Mega Presentation On Urban Rail Tuesday

Mega Presentation On Urban Rail Tuesday

NEWS FLASH: According to a source at City Hall, the Austin Transportation Department is slated to give a big presentation June 14 that will be “a substantial briefing” on urban rail and begins to start answering Uncle Lee’s 30 crucial questions and “then some.”

The mayor has pushed a 2012 bond election funding a first leg for a new mode of mass transit in Austin.

The briefing starts a little after 9:30 a.m., at City Hall and is viewable online.  Inshallah, this hearing will be posted on replay and the pertinent parts will be cut and posted on YouTube.

Transportation is one of the most important issues facing Austin, and is even more important to the continued success of downtown. If you are interested in the urban core, this is an issue you need to be abreast of.


  1. Can Austin afford this? Last month I watched the April meeting of the sub-committee for public safety where a representative of the budget office and each of the public safety groups (EMS, Fire and police) reported their budgets and necessities. While the budget officer said the city intends to raise property taxes as high as they are legally allowed to do for the next five years, the public safety groups still had pages and pages of “unmet needs”. Even the highest rate of raising property taxes won’t cover these supposed unmet needs. How will this be funded?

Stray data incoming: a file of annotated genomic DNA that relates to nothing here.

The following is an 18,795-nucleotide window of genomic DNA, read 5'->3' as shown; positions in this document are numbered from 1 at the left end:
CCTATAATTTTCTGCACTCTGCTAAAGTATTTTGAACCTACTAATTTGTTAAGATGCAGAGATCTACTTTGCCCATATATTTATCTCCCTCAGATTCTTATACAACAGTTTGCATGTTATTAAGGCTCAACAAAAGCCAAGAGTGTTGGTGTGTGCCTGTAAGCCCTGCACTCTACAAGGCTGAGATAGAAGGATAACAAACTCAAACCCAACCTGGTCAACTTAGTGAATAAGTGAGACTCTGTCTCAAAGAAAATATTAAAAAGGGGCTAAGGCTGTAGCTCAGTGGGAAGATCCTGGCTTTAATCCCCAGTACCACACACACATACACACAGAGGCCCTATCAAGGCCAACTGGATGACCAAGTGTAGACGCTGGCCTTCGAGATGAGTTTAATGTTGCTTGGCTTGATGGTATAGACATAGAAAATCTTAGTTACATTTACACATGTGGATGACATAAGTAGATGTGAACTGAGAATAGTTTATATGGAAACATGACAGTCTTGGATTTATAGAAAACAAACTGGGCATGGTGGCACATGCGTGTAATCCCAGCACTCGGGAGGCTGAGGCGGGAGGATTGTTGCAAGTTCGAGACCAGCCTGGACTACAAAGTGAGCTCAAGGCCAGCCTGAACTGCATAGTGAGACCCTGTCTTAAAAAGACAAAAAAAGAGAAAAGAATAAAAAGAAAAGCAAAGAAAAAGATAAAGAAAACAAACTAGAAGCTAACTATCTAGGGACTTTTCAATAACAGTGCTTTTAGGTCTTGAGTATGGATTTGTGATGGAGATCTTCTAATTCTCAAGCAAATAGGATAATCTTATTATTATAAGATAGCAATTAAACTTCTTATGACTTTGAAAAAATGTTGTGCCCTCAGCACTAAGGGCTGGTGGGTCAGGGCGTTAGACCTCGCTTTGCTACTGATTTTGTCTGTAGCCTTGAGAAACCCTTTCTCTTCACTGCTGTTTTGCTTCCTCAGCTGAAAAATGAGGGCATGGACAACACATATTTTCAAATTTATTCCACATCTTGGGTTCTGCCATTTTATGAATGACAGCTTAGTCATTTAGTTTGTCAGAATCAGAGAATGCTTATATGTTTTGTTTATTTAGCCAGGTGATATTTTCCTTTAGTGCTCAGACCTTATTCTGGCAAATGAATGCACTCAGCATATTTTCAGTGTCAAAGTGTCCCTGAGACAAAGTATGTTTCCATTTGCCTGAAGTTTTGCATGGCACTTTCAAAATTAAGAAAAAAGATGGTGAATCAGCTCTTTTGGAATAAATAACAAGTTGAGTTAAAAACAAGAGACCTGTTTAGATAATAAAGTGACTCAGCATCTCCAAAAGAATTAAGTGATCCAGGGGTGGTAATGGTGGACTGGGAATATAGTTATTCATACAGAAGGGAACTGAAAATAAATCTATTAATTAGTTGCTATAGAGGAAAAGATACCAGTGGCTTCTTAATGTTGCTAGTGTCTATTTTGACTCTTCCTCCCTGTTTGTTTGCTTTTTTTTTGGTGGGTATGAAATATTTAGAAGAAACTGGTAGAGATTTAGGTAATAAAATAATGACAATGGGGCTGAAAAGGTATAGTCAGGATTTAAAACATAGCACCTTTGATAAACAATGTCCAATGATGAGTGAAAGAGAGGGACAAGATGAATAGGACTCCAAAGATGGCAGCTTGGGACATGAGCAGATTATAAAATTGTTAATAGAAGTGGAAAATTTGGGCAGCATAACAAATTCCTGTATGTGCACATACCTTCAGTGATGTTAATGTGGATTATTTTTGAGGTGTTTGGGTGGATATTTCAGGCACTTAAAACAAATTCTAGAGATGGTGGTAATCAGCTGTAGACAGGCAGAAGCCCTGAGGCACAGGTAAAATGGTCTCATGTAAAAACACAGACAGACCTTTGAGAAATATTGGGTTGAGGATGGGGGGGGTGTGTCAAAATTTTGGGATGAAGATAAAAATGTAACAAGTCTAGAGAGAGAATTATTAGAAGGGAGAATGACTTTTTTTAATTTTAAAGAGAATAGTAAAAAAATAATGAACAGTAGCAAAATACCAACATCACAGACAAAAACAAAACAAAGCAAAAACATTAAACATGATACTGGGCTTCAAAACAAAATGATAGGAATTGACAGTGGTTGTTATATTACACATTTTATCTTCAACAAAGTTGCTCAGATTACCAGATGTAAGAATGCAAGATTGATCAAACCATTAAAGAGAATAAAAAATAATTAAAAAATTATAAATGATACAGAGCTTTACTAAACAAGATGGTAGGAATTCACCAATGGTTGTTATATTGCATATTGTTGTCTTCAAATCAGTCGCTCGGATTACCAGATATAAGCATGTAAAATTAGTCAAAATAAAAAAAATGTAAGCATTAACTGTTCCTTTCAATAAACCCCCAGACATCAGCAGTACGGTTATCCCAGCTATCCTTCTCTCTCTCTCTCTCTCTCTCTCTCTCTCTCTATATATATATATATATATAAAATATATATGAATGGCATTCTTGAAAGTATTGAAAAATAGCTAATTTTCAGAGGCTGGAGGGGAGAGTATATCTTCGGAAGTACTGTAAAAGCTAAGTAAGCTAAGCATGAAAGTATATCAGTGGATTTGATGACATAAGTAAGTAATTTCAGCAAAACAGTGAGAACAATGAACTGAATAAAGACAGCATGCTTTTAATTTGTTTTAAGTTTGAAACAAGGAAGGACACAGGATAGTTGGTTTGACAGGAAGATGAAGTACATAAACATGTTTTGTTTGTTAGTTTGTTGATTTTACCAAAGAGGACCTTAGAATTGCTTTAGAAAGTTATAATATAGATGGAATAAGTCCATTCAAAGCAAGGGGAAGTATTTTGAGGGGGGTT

2. I find it amusing that the city decides to do something public about transit on a week day morning while I’m at my 8-5 job in downtown Austin. I can only assume the majority of us who support transit, reserved guide-way, light rail, etc also aren’t available for some last minute announced meeting about transit at 9:30 in the morning on a weekday.

  3. The fact that not one of Uncle Lee’s questions addresses the single most important issue of all (reserved versus shared guideway) is due to the unchallenging support most local rail advocates have given this project (just because it’s rail and people you like are supporting it).

    The Red Line should have taught these people better, but the campaign of folks like JMVC to marginalize those of us who have proven we know much better but don’t have the time to be part of the meetingocracy clearly worked.

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